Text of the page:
The way of the righteous is not like this at all. On the contrary, verse 2 informs us that the righteous man’s “delight is in the law of the Lord, and on his law, he meditates day and night.” The law of the Lord means God’s word, and verse 3 provides a metaphor to illustrate what the righteous man who delights in the law will look like. He looks like a tree that’s planted along the streams of water that gives its fruit in its seasons, even in harsh weather conditions. His leaf does not fall off, and all that he does, he prospers. This man will be like a planted tree who draws on the life-giving streams of God’s word (cf. Ezek. 47:12). Why? It’s because those who delight in God’s law will go on flourishing. Therefore, the psalmist declares that the righteous man is the blessed man, and “blessed” means permanently happy. This interpretation makes sense because of the clue found in Psalm 1:6: “For the Lord knows the way of the righteous, but the way of the wicked will perish.” Meaning, that God sets his eye and favor on the righteous because God knows them and they will not perish.

However, the same cannot be said for the wicked. They do not delight in the law (1:4). Although there may be some prosperity for the wicked in this lifetime, God wants us to know that their prosperity is not permanent. God knows their ways and knows their eternal destination. They are not tree-like; on the contrary, they are chaff-like. They may be standing today (1:1), but on the day of judgment, they will not stand (1:5). Therefore, the wicked are not truly "blessed" (1:1) because their time is short (1:4) and because they will ultimately “perish” (1:6). These are future graces. God promises to sustain the happiness of the righteous and bring judgment upon the wicked.

Christ Is the Truly Blessed Man and New Joshua

However, there's a problem. Scripture tells us that no one is righteous (Psalm 53:2–3; Rom. 3:10–11). We are all sinners and cannot call ourselves righteous before God. If we are wicked (and we are), then how can we expect to weather through the perfect storm? How can we expect to stand in the day of judgment? Who are the righteous if there aren’t any? Who can fulfill Psalm 1? Jesus Christ, who descended from the royal line of David, fulfills Psalm 1. He is the truly blessed man. The man who delights in God’s law is the new “Joshua” who succeeds in fulfilling what the first Joshua was called to do (Josh. 1:8; cf. Heb. 10:7; Psalm 40:6–8). Joshua was called "to meditate on the law day and night" and in doing so will bring the community into the promised land. The result is that he “prospers.” Jesus is the new Joshua and is devoted and delighted in God’s law because it’s about him (John 5:39; Luke 24:25–27). The only way we can rest in the promises of Psalm 1 and have the capacity to delight in this God is by taking refuge in Jesus. What does that mean? It means we stop, turn, and trust in Jesus. When we place our faith in Christ, we are justified (Rom. 5:1), become like the blessed man, and share in his blessings. However, those who are not in Christ cannot delight in God’s word. It’s impossible for them. They cannot taste and see that the Lord is good and that divine statutes are a gift to us (John 15:11).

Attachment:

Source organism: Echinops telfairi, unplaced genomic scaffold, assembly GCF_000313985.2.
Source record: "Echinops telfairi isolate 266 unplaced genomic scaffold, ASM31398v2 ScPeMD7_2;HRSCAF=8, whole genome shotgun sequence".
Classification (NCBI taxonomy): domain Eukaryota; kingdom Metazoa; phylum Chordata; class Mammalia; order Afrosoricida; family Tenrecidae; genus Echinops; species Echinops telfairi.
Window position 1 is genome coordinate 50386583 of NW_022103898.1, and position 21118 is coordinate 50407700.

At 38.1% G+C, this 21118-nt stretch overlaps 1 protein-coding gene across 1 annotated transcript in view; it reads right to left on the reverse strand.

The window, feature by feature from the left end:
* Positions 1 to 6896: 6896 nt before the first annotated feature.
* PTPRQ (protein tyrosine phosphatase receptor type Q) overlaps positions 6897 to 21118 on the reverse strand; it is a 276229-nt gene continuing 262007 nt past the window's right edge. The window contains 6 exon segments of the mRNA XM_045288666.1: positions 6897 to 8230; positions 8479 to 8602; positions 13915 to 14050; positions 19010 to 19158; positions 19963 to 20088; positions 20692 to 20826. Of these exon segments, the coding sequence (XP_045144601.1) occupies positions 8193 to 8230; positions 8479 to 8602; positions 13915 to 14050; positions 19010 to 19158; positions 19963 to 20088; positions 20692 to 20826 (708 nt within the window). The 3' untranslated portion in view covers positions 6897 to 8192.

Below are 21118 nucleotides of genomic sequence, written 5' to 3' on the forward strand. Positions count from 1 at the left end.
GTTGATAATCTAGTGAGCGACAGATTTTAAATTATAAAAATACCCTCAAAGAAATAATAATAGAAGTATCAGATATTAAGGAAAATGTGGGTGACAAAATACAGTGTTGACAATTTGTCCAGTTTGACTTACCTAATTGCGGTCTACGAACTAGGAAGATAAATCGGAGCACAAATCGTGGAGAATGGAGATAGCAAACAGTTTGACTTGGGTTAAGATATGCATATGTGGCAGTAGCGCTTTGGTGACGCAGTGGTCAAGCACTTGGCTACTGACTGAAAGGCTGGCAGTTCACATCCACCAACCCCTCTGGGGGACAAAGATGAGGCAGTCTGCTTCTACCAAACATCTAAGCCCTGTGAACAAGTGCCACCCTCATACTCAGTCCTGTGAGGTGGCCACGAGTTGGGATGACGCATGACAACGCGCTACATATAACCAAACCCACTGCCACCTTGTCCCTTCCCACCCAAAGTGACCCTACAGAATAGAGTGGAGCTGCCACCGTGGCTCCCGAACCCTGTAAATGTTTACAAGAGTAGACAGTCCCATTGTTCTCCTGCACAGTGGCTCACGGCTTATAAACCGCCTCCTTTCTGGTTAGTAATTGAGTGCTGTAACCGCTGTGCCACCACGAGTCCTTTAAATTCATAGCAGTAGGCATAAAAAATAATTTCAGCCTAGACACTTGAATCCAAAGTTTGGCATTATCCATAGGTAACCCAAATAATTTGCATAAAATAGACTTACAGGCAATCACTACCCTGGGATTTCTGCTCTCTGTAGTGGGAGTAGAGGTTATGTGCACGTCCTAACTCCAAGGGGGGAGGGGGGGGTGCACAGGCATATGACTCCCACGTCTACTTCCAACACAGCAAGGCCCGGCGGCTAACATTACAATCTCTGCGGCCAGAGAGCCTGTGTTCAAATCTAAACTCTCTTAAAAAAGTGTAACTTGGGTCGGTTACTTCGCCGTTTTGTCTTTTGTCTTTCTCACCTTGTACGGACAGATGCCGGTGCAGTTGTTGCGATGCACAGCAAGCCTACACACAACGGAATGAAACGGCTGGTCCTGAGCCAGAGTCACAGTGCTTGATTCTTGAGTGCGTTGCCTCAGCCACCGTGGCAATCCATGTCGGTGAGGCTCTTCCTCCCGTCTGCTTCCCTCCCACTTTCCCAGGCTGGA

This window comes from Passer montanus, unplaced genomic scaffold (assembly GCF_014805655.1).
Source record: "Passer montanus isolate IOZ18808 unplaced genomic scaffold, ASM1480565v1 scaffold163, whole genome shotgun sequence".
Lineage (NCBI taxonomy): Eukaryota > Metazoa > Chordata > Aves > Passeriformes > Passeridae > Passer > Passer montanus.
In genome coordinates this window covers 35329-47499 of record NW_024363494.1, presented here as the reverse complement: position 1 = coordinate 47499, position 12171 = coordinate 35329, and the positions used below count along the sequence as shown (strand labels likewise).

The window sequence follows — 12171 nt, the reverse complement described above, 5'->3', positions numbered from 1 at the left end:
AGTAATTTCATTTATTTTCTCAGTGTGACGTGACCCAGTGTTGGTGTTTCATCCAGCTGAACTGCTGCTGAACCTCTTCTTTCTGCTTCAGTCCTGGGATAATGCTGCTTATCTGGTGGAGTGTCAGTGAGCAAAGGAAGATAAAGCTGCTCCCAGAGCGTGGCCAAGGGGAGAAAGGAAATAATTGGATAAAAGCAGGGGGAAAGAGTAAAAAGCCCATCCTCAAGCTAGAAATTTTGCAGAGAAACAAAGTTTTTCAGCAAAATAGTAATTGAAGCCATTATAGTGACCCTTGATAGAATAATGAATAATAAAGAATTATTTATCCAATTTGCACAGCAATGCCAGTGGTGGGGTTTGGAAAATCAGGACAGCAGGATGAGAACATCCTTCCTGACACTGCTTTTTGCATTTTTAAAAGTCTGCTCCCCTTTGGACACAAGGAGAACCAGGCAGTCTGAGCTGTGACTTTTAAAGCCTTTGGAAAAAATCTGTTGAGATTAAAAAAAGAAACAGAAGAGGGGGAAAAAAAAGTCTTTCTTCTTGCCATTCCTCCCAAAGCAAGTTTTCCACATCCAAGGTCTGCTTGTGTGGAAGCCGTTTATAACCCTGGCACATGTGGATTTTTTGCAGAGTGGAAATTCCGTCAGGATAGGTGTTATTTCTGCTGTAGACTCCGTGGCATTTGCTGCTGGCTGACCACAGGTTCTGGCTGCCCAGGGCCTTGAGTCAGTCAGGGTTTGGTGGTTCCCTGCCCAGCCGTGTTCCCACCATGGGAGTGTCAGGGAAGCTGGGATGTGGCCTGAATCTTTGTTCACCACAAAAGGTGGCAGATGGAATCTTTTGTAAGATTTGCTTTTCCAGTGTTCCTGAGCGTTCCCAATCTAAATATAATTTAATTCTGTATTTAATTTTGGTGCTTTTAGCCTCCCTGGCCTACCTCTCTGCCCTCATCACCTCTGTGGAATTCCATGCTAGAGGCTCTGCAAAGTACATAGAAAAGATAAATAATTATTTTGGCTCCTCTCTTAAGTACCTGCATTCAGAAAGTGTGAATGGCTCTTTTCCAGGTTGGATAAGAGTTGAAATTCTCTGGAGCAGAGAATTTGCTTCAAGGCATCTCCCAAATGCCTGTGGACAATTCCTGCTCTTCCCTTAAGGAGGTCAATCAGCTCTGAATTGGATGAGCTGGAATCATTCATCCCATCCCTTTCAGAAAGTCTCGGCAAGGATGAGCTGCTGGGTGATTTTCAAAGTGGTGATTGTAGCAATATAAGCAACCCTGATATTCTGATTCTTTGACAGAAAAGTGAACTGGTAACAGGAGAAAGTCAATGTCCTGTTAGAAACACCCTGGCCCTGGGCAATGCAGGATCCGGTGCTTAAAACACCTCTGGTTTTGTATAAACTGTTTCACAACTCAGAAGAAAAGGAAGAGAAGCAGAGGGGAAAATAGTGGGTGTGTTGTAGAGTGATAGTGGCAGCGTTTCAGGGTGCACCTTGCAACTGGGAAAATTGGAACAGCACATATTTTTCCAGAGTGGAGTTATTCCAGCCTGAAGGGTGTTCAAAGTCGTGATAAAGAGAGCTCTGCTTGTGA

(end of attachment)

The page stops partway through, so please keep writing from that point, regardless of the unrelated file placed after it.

Delight in God’s Word in Christ

So, how can we weather the perfect storm? By delighting in future graces of God revealed in his word. John Piper brilliantly articulates in his book, Future Grace, that the Christian life is living moment by moment from the strength of future grace. In other words, trusting in God’s promises is the key to weathering the storm. Trust that God is at work even in the dark times of a global pandemic and social unrest. See that he is at work for his glory and for the joy of his people, and he will see to it that the wicked will not stand in the day of judgment and that the happiness of his people will sustain forever. He will ensure that his glory fills the earth and that in him we find everlasting joy. Therefore, be encouraged! Join the way of the righteous one. The so-called blessings of this world are short-lived. Delight in his word. Meditate upon it. Read it daily. In a world filled with vague spirituality and godless philosophies, why not offer the world something hard, old, and firm like the law in which we stand and delight in?


Tuezong Xiong (BS, University of Northwestern–St. Paul) received his bachelors degree in Pastoral Ministry and Bible at the University of Northwestern – St. Paul. He is currently studying at Bethlehem College & Seminary in Minneapolis, MN for his Masters of Divinity. He is the husband of Pa Kou. He also blogs at